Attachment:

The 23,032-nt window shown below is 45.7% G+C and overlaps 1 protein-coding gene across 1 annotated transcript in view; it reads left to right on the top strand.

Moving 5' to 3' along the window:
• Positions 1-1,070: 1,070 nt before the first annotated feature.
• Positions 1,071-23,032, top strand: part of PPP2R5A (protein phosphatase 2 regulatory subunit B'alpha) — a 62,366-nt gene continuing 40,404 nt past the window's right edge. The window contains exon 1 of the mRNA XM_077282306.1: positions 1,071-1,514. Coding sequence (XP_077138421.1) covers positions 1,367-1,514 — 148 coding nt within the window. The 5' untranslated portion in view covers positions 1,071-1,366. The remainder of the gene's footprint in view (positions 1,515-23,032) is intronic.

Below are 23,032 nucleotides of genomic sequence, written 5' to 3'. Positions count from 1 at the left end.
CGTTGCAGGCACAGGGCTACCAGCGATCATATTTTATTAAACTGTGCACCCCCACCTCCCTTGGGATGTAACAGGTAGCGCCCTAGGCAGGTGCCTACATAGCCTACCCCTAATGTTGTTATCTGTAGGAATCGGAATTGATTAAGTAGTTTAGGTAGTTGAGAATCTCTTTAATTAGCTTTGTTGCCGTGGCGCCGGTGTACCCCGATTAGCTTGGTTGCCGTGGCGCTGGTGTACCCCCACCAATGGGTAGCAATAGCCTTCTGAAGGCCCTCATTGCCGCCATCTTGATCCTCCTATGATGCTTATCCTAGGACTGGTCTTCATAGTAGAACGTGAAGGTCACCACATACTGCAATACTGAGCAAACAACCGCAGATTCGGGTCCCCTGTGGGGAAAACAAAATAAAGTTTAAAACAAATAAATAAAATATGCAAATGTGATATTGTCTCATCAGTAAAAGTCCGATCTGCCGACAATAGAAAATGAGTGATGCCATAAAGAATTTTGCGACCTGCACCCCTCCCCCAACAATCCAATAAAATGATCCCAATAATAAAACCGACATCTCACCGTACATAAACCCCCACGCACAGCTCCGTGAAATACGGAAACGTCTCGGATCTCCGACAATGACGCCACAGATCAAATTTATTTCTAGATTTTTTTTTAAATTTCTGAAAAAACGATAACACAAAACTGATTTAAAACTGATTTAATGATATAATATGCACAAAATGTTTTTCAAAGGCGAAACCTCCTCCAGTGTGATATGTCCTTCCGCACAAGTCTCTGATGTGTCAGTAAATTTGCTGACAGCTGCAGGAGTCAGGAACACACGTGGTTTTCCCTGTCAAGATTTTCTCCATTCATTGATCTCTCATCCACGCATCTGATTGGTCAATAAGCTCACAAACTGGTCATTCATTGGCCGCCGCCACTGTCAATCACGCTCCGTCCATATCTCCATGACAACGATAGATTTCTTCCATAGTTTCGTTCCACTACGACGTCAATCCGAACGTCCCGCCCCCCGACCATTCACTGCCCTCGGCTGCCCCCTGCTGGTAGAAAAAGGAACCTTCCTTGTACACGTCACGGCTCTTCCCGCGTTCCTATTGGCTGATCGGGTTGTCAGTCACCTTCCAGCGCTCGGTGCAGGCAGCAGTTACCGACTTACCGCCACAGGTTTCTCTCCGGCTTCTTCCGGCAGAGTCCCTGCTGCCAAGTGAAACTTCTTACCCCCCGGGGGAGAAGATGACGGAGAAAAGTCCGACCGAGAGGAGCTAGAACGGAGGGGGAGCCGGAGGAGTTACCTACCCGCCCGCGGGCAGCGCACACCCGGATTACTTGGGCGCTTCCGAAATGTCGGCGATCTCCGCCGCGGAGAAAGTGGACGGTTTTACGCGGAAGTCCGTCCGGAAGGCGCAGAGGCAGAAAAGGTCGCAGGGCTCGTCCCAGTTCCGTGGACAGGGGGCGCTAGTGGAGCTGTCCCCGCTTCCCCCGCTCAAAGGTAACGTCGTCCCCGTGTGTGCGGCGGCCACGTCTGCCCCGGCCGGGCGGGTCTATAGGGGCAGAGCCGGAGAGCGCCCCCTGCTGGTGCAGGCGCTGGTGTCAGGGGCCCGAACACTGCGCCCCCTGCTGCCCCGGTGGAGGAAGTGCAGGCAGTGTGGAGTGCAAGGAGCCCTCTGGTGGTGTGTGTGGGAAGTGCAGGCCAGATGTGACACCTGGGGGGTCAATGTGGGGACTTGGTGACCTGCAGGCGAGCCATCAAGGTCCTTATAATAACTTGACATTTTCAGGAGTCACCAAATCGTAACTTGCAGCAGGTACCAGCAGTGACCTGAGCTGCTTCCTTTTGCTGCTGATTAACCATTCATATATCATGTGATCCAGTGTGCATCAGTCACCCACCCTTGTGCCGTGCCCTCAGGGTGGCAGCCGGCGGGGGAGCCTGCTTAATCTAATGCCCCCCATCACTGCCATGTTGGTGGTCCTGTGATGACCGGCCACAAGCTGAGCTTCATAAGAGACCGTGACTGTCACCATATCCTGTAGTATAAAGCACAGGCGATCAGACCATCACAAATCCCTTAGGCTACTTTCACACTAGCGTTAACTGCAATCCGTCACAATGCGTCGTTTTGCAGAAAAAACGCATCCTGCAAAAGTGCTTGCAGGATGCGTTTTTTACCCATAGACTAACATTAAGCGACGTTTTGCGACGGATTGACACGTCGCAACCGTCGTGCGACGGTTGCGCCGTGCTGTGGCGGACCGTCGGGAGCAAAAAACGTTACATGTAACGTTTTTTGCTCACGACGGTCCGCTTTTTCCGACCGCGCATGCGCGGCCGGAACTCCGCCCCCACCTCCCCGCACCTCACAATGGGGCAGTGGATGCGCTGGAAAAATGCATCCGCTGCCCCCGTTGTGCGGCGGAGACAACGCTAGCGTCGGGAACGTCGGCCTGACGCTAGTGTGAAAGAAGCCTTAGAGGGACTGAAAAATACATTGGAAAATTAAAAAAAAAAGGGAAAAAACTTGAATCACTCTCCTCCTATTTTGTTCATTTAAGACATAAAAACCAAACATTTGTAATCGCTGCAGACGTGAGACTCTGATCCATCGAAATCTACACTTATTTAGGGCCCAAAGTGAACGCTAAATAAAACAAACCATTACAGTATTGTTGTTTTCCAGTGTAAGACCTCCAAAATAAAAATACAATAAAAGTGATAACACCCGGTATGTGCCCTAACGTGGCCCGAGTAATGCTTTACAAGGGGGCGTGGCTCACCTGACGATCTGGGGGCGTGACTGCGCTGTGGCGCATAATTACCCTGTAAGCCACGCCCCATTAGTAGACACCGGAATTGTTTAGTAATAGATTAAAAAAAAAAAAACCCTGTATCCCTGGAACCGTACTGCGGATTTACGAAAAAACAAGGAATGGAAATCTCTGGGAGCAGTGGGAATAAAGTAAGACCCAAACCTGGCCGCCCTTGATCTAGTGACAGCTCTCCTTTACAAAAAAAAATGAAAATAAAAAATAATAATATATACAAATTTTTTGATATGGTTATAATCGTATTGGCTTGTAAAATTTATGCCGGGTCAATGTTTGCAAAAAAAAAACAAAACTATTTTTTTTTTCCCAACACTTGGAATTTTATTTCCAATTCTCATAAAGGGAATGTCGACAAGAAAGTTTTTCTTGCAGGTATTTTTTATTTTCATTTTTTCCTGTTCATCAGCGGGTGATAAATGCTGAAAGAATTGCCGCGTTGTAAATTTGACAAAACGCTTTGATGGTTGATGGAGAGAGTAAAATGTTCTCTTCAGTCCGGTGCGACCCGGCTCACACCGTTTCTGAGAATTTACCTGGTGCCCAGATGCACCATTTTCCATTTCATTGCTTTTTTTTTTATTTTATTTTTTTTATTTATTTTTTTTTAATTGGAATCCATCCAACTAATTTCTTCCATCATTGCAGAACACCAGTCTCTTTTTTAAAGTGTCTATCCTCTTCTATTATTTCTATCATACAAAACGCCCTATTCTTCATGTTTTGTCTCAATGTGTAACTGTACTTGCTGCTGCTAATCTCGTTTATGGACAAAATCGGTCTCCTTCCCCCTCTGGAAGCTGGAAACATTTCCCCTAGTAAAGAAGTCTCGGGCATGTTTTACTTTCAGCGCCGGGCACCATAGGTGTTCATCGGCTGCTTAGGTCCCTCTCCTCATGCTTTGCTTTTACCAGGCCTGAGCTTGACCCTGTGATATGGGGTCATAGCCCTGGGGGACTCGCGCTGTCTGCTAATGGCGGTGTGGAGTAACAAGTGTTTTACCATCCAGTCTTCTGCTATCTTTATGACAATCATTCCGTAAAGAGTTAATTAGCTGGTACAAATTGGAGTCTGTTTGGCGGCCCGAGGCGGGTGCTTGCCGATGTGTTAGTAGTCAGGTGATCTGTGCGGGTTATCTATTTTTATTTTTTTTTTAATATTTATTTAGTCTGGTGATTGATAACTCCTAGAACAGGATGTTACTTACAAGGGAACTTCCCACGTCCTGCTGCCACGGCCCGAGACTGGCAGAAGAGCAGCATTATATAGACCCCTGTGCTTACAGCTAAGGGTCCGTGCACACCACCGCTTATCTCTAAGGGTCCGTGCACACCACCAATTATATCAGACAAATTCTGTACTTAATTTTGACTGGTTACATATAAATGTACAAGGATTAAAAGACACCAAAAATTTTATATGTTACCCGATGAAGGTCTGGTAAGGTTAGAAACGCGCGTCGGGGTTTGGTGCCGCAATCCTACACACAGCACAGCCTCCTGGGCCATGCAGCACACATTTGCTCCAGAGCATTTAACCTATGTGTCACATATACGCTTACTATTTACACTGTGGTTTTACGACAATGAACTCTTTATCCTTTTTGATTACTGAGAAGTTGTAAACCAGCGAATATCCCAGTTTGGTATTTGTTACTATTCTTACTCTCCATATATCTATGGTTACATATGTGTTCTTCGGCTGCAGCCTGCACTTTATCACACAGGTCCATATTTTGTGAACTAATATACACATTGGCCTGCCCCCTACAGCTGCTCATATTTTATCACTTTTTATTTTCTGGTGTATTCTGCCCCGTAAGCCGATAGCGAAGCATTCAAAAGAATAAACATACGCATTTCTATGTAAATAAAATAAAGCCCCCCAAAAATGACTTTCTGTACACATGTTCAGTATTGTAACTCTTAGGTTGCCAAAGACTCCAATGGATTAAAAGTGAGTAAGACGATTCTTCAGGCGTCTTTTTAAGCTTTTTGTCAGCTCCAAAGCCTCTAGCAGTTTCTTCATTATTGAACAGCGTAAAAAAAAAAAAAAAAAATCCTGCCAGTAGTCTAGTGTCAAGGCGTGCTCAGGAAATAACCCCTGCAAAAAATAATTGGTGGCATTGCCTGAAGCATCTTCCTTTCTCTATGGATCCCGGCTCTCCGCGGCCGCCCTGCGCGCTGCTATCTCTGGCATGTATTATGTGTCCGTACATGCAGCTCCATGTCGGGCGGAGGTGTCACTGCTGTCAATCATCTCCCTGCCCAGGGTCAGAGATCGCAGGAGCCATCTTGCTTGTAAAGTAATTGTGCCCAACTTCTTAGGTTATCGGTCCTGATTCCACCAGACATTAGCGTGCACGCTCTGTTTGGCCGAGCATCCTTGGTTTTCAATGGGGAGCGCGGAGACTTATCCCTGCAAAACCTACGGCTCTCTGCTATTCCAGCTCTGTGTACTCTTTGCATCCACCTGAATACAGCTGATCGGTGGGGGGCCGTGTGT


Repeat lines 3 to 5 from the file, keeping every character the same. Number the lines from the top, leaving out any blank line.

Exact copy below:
• Positions 1-1,070: 1,070 nt before the first annotated feature.
• Positions 1,071-23,032, top strand: part of PPP2R5A (protein phosphatase 2 regulatory subunit B'alpha) — a 62,366-nt gene continuing 40,404 nt past the window's right edge. The window contains exon 1 of the mRNA XM_077282306.1: positions 1,071-1,514. Coding sequence (XP_077138421.1) covers positions 1,367-1,514 — 148 coding nt within the window. The 5' untranslated portion in view covers positions 1,071-1,366. The remainder of the gene's footprint in view (positions 1,515-23,032) is intronic.

Below are 23,032 nucleotides of genomic sequence, written 5' to 3'. Positions count from 1 at the left end.